At this point the ewe and her lamb are ready to join the rest of the flock. It doesn’t take long before the lambs are running and playing with other lambs and then eating hay out of the lamb feeders. At our ranch, the ewes and lambs are locked up at night to help keep them safe from predators (i.e. coyotes). We are careful to make sure these new little babies are in this space every night, as they start to learn the routine.

What didn’t I cover that you want to know more about?

sleeping-lamb


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Lambs: Weaning, Scrapie tags, and worming

This past weekend I headed out to the ranch to help wean lambs. Weaning just means that they have become old enough and/or weigh enough to be able to flourish on their own, so they are separated from their mothers. For lambs, our rule of thumb is 60 days or 60 pounds, meaning they must be at least 60 days old to be weaned or weigh at least 60 pounds.

The ewes (the mamas) can start getting thin at this stage because these bigger lambs are still nursing and the ewes have a hard time maintaining their body weight and condition with these big lambs nursing them. The lambs at this age and stage are also eating hay and can graze, so it is time for them to be weaned. Plus, in a few short weeks excited 4-H members will come and select the lambs they will raise and show this year.

We sorted the lambs into two pens, one pen held lambs that met the 60/60 requirements and the other pen held the lambs that still need more time. Twenty-nine lambs were sorted into our wean pen and everyone else was let out to go eat their morning hay.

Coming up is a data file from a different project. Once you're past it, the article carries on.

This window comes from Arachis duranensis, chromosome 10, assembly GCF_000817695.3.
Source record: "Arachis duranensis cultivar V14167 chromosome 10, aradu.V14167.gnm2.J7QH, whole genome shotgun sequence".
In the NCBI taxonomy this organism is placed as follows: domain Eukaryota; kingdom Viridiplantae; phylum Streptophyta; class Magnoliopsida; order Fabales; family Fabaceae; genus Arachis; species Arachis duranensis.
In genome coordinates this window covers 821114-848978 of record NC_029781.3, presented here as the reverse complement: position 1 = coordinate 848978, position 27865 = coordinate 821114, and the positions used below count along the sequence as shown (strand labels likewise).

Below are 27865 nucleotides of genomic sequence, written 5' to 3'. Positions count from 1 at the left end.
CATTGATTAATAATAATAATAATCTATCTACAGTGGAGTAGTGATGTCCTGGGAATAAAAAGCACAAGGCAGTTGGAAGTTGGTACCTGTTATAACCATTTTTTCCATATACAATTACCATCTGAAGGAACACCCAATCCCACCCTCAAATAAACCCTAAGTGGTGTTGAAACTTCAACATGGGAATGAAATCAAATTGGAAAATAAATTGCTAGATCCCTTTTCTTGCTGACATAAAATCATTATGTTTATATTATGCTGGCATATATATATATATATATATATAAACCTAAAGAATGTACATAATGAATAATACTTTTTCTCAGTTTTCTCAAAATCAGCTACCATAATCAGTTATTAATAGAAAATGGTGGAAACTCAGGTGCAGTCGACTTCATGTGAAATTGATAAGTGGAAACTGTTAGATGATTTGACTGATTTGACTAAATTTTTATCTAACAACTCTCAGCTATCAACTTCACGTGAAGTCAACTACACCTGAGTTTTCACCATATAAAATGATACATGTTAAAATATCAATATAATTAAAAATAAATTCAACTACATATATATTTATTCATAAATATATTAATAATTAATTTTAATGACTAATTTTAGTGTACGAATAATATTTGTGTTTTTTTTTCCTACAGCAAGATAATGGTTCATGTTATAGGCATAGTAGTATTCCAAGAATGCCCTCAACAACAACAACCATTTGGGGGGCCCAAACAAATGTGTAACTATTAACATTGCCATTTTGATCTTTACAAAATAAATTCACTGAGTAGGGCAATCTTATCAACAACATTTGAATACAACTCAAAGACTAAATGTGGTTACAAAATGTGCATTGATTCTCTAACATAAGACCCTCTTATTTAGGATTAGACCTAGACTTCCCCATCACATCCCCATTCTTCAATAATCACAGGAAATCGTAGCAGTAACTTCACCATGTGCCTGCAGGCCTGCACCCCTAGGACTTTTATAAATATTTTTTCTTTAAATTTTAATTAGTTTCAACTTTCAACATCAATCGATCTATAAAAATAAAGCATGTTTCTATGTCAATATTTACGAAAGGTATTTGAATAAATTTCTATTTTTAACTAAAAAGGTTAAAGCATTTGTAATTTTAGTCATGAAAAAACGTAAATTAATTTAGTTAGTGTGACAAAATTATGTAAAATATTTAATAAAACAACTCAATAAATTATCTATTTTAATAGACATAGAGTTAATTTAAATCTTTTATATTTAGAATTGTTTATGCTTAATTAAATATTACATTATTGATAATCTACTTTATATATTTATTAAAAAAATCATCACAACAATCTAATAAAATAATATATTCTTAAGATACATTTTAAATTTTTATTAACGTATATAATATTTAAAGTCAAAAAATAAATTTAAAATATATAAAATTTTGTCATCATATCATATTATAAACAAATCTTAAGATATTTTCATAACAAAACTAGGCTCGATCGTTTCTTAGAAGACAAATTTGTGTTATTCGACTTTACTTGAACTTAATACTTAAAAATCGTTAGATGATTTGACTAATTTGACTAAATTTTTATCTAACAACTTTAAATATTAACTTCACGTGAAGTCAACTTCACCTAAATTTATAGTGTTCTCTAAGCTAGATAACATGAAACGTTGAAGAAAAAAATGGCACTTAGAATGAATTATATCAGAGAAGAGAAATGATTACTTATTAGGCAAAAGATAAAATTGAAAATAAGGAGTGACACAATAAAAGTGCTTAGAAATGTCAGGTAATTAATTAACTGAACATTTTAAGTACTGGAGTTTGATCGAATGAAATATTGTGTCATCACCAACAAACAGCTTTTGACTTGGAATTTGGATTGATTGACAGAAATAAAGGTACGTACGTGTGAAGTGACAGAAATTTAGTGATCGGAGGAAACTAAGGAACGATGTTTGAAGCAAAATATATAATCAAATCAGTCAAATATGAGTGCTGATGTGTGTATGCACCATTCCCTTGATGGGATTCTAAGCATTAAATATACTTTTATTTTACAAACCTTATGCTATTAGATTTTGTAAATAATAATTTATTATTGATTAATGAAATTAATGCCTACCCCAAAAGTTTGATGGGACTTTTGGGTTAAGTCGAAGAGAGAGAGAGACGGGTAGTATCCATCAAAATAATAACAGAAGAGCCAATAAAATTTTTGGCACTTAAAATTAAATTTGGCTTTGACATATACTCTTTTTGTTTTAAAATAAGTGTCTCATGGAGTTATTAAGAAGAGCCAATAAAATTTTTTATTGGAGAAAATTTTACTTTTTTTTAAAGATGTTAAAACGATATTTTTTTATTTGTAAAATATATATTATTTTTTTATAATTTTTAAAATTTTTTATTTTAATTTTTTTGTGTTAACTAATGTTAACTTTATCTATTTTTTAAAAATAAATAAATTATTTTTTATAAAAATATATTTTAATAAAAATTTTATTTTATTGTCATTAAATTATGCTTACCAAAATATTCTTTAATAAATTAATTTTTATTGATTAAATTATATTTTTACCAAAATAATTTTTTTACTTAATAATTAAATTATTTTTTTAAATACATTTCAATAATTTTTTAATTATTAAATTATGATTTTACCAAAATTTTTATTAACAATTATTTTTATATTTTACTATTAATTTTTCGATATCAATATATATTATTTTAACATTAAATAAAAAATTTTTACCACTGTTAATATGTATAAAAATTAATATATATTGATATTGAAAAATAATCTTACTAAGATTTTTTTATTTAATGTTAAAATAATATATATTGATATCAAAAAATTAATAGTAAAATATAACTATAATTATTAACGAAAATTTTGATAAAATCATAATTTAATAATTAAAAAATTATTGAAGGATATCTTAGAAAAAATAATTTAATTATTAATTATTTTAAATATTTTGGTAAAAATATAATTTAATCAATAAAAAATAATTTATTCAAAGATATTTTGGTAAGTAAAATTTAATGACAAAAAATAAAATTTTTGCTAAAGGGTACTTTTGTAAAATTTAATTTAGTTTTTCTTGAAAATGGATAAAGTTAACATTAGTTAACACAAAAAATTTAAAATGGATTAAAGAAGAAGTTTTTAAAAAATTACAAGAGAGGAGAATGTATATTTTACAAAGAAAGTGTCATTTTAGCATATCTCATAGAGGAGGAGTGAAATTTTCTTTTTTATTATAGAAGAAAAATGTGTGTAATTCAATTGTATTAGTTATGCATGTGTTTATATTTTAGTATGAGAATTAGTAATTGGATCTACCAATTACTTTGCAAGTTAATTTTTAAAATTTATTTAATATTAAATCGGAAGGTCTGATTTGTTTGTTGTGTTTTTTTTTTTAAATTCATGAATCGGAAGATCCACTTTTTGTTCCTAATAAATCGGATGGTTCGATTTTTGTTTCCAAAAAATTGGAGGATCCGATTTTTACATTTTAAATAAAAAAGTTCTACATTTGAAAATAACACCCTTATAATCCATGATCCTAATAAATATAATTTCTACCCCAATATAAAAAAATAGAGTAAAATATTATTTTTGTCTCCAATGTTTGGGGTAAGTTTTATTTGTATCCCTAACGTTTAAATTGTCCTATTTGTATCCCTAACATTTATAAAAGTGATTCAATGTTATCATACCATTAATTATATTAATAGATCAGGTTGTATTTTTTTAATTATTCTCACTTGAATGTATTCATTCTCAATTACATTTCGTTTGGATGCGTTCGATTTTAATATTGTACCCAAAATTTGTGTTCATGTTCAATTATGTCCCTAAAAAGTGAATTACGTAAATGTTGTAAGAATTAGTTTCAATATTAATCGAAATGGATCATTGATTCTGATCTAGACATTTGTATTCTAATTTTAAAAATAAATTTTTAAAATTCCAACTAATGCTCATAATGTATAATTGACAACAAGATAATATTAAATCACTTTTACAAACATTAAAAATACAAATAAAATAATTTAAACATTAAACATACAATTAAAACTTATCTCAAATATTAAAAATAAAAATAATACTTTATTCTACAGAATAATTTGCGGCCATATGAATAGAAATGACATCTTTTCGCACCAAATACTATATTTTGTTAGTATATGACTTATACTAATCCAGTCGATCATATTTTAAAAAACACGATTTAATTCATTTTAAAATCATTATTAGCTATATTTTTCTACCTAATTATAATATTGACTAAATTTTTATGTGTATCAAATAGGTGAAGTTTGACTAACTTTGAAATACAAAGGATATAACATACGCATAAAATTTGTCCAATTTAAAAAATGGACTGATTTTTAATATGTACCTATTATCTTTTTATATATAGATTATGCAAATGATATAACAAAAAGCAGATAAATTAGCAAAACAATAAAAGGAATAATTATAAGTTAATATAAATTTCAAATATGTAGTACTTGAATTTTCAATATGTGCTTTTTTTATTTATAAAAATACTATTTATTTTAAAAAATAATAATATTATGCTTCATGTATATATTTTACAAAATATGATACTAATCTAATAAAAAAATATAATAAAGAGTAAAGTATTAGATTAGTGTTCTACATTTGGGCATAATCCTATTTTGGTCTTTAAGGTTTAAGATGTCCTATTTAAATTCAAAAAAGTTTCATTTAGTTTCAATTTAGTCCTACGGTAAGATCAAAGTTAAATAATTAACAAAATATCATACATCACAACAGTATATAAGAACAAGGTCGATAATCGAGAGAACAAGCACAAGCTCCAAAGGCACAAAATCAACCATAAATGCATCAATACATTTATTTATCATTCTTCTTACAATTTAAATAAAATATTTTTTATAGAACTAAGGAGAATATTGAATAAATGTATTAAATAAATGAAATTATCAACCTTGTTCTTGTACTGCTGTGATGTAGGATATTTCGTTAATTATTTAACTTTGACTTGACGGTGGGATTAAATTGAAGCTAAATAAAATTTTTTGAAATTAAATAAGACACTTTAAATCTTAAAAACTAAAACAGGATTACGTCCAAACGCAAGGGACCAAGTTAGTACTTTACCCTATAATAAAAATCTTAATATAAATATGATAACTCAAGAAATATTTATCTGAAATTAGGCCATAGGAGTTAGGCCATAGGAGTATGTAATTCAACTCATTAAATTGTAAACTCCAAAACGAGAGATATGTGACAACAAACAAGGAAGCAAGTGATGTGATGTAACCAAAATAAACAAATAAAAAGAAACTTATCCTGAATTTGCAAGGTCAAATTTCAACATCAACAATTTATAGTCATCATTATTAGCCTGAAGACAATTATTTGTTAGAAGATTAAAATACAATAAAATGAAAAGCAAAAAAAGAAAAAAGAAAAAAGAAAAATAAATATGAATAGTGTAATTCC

Luckily we started early enough in the morning the ground was still frozen and we could get the horse trailer backed up to the shed. We have gotten so much moisture in the last month that there is mud that is at least ankle deep. Once the horse trailer was in place we let the lambs out of their pen and they ran right to the trailer and loaded (yay for this going so well).

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Kelsey helping make sure the lambs stay put

Now since we had them in a confined space (i.e. the horse trailer) we wormed them (they can get internal parasites from drinking out of running water sources, worming helps keep them healthy) and they got their Scrapie tags. Scrapie (pronounced scrape – e) is a fatal, degenerative disease of the central nervous system of sheep and goats, of which there is no cure. Other animal species can get a form of this prion misfolding disease too. In cattle it is bovine spongiform encephalopathy (BSE or “Mad Cow Disease”), in people it is variant Creutzfeldt-Jakob Disease (vCJD). The USDA (United States Department of Agriculture) has a national scrapie eradication program, and each state department of agriculture has a premise identification program. In the premises ID program, each animal rancher/farmer verifies what their address is and what species they raise. Before sheep (or goats) can leave where they were born they must be tagged with one of these tags, if there ever was a Scrapie outbreak, the animal could be traced back to its home ranch/farm. Fun fact – it is illegal to remove the Scrapie tag before an animal is harvested. That tag must remain in the animal’s ear for its entire life.

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Scrapie tags

Once each lamb had been wormed and tagged with the Scrapie tag, the lambs were taken to their new home. A pen near where they had always been. They will stay in this pen until they go to a new home with the 4-H members, until any replacement ewes are big and mature enough to rejoin the flock, or they are harvested for meat. In this pen they have access to alfalfa hay, grain, and fresh clean water, as well as two sheds.